Master Bedroom
This is the photo that was used in the listing. The knotty pine was too dark for our taste so it had to be removed to brighten up the room.

Under the 3/4" knotty pine and 1x4 firring strips we found evidence of a now eradicated termite population and mold. The mold is probably from the roof damage caused during Hurricane Charley in 2004.

It started as just removing drywall where the mold was evident.

But the more drywall we removed, the more water and termite damage we found.

Under the window you can see we painted the cinder block with a mold preventing paint.

We finally removed all the drywall on the exterior walls and painted them.

The opening where the ladder is was a walk thru to a hallway. We decided to turn it into a walk-in closet.

The original door to the master bath was 24" wide. We opened it up for a 30" door and along the way decided to strip that wall of drywall too.

Framing out for the pocket door...

Might as well remove the rest of the drywall. Part of that wall is exterior facing.

Firring out with new pressure treated lumber.

I chopped out an opening for an electrical box that will house switches. I was surprised to find conduit but then realized they used it to feed romex down the wall.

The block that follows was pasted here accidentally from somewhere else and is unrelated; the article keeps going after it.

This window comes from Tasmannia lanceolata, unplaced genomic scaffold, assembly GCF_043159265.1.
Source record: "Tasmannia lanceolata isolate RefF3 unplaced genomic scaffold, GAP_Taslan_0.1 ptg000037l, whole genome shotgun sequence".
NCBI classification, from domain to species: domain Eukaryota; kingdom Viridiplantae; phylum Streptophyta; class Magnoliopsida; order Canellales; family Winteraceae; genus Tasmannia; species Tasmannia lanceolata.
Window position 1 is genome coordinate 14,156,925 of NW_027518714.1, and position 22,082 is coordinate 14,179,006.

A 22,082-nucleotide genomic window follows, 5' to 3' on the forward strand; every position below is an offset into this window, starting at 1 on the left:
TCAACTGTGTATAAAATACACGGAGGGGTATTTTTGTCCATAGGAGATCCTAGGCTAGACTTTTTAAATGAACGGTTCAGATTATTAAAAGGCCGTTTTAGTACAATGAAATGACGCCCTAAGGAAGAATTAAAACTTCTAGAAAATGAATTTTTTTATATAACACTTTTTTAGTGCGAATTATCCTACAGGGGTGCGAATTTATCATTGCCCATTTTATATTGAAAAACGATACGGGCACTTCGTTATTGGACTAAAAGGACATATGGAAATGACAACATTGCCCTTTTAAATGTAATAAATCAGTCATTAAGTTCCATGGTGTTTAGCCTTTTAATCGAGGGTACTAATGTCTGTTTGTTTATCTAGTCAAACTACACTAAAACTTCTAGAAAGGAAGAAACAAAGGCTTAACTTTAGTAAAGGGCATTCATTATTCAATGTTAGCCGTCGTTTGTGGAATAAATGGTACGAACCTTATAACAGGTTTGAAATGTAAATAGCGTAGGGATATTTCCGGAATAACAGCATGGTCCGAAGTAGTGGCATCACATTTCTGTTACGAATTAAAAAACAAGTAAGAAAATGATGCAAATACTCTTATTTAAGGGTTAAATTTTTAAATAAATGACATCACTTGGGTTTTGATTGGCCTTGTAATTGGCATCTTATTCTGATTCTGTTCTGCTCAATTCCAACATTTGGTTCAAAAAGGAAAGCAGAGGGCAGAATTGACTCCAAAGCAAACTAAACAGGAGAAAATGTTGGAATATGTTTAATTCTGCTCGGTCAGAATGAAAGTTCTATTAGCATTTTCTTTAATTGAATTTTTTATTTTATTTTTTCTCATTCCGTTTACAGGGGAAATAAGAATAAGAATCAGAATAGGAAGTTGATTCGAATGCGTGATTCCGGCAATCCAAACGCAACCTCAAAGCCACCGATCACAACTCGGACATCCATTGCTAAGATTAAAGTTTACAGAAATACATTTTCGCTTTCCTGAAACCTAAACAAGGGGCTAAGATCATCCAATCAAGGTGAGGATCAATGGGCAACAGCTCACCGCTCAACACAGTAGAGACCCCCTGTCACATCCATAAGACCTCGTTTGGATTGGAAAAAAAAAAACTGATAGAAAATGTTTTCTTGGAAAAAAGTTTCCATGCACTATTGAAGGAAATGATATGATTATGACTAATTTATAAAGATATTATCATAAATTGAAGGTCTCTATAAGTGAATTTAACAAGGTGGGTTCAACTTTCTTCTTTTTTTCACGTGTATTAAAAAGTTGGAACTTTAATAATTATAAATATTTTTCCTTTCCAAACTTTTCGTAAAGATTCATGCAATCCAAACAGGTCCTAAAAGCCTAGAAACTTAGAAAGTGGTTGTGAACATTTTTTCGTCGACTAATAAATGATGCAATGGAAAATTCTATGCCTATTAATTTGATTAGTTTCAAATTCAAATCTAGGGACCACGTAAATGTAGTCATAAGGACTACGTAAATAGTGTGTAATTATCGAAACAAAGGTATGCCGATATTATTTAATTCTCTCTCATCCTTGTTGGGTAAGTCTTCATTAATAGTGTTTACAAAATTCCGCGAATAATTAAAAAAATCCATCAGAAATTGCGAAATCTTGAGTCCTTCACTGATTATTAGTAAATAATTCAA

A different angle on the progress thus far...

To accommodate the electrical boxes, I had to rip 2x4s to make firring strips. The ones I used on the window wall were too shallow but each one was more than a single 2x4. Should have done that from the get-go.

The electrical installation adds wall sconces and a couple more outlets. One will be to feed the water bed, two for the night stands and another is a convenience outlet that won't be buried behind the night stand.

The pocket door is installed and the electrical has been brought around to the entry door. The switch fed by romex is a 3-way for the dining room light. That will be moved to the dining room wall.

We decided to take the old solid pine, 6-panel doors and change them from an inswing to a double pocket door. There used to be an 8' sliding door there until former owners made part of the lanai into a dining room. At one point a former owner had built shelves in the void left by the patio door removal.